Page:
The Lean Startup – a New Philosophy for Non-Profits
I’ve been following up on my new year’s resolution to read more books, and began reading The Lean Start Up by Eric Ries. I could add all sorts of glowing recommendations to the long list of accolades from all over the globe, and I will. This book has the power to transform business as usual for the non-profit sector. Beginning with Ries’ definition of a start up:
A human institution designed to create new products and services under conditions of extreme uncertainty.
The book constructs a full-on assault on business as usual; on the old theories of “build it and they will come.” This book does for entrepreneurial thinking and startup culture what Deming did for manufacturing.
Under this definition, any human institution – this includes non-profits looking for volunteers and donors, case-managers looking for new ways to engage constituents, even ex-offenders looking for employment – is a startup of sorts. There are only two conditions to meet in order to belong to the startup sector first, is that you are creating a new product or service and second, that there are conditions of extreme uncertainty. Who isn’t living under these conditions?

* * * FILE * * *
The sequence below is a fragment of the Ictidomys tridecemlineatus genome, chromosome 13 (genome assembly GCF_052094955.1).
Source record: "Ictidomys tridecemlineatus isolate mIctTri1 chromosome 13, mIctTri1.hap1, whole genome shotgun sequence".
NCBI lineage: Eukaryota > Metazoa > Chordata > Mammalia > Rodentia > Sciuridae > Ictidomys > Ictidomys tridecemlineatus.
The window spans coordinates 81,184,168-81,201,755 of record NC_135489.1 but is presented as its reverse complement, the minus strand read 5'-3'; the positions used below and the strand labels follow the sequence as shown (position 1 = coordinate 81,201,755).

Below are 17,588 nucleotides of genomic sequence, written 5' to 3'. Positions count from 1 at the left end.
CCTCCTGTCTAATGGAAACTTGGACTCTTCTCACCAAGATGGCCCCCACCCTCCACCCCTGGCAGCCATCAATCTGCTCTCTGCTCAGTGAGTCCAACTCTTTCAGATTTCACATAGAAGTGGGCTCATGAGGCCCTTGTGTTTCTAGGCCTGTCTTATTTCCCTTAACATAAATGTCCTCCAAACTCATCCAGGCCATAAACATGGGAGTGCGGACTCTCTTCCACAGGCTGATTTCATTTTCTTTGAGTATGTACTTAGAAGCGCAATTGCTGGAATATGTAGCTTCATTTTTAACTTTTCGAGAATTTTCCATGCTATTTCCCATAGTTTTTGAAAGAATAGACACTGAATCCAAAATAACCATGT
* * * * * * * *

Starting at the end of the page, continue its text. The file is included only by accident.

Every non-profit I work with is operating in a world where they aren’t sure where their next dollar is coming from. Every case-manager I know isn’t sure if their position will survive the next round of downsizing. And every ex-offender I work with isn’t sure he’ll ever work a legitimate job ever again. All of us are operating in this space. The principles contained within The Lean Startup create a space wherein organizations and individuals can thrive despite these uncertainties.
I’ve only read the first 75 pages or so but I can already see how this philosophy has the power to turn the non-profit sector on its head. I’ll keep reading and let you know what I find. In the mean-time, you go check it out and let me know what you think!